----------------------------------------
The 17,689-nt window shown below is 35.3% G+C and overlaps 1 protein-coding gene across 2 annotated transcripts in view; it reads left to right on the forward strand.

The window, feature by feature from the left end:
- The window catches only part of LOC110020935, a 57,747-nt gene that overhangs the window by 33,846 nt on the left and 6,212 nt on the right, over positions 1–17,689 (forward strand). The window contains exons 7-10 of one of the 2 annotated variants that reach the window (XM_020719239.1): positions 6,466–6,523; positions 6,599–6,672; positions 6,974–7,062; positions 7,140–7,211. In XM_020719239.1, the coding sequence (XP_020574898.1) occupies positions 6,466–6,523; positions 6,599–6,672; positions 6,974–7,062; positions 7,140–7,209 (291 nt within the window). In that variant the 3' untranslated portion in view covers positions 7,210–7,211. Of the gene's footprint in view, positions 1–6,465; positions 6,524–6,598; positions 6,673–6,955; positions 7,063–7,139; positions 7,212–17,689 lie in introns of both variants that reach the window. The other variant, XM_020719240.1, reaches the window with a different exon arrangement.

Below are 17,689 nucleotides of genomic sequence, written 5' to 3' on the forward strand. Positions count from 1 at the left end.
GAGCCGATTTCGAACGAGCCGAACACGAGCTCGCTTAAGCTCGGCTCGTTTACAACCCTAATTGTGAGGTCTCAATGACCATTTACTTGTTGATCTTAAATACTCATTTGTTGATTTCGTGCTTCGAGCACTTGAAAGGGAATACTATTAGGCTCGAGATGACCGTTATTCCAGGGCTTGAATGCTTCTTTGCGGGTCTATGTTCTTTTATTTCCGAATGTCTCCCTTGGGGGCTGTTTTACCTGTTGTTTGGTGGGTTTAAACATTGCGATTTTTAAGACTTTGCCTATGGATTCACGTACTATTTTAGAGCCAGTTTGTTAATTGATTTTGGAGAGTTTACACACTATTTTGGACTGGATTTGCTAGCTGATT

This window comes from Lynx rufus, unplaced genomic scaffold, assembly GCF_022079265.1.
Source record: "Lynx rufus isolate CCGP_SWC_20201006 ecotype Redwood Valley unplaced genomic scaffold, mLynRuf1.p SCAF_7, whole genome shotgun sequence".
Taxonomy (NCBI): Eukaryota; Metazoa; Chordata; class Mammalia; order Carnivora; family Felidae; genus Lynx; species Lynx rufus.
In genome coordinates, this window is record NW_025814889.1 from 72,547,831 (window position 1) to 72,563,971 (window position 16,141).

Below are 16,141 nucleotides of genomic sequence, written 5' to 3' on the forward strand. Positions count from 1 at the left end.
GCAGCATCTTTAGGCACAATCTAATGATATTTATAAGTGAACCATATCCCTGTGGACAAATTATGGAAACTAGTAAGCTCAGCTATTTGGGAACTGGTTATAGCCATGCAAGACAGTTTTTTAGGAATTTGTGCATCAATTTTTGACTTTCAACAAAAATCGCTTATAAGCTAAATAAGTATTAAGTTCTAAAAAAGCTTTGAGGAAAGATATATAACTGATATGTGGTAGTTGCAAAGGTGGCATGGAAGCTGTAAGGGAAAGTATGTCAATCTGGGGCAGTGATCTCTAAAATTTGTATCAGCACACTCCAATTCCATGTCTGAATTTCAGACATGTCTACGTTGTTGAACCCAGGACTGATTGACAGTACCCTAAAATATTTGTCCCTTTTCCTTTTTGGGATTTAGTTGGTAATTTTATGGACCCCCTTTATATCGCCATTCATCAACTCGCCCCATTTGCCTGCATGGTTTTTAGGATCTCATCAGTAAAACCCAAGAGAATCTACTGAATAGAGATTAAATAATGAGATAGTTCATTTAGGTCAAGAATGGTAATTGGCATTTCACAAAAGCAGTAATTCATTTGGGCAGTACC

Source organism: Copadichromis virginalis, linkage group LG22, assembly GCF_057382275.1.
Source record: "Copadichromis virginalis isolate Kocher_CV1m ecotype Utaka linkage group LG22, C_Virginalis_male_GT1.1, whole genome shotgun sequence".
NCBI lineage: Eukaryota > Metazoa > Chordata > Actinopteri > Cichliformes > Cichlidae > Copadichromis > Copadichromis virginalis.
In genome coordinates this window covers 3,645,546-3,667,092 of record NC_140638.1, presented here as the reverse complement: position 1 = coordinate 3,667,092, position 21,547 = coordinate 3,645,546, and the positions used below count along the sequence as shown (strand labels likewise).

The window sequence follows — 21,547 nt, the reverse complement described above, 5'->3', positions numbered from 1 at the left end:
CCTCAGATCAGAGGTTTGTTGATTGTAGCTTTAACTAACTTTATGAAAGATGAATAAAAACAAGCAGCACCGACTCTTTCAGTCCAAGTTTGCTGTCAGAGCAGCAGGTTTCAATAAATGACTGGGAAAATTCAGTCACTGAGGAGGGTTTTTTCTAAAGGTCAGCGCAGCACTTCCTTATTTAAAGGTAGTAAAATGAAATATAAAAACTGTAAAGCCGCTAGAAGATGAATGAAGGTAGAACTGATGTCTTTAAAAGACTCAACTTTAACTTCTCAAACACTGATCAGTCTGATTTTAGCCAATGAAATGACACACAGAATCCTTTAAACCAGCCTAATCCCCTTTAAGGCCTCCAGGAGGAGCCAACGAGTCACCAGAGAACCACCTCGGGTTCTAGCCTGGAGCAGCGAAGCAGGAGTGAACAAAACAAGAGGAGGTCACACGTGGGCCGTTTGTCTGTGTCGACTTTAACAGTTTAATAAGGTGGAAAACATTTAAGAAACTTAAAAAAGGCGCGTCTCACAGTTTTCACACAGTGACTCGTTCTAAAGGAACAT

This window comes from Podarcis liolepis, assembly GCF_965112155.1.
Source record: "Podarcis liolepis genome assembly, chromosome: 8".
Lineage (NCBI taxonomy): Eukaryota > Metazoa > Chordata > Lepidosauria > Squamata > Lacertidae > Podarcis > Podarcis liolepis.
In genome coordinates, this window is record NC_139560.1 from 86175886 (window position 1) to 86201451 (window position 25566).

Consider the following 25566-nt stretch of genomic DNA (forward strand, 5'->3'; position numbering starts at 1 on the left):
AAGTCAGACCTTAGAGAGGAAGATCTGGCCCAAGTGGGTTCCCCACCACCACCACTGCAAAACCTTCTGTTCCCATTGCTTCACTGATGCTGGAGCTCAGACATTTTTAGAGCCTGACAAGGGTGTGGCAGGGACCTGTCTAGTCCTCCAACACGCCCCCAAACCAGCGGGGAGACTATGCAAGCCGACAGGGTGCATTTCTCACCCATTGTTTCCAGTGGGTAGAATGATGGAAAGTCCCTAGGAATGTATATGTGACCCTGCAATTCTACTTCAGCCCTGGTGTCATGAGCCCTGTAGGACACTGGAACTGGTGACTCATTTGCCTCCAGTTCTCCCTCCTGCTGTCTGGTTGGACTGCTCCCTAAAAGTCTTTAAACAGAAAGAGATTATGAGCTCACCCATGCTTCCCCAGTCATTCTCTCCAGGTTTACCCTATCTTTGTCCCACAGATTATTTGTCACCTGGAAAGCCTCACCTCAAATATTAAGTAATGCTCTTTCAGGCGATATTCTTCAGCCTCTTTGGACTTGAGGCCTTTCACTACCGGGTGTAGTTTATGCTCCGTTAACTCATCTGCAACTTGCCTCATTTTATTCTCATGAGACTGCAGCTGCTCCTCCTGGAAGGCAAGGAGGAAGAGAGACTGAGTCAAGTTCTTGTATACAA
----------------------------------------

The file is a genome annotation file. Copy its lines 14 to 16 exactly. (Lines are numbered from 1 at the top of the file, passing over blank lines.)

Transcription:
NCBI lineage: Eukaryota > Metazoa > Chordata > Actinopteri > Cichliformes > Cichlidae > Copadichromis > Copadichromis virginalis.
In genome coordinates this window covers 3,645,546-3,667,092 of record NC_140638.1, presented here as the reverse complement: position 1 = coordinate 3,667,092, position 21,547 = coordinate 3,645,546, and the positions used below count along the sequence as shown (strand labels likewise).

The window sequence follows — 21,547 nt, the reverse complement described above, 5'->3', positions numbered from 1 at the left end: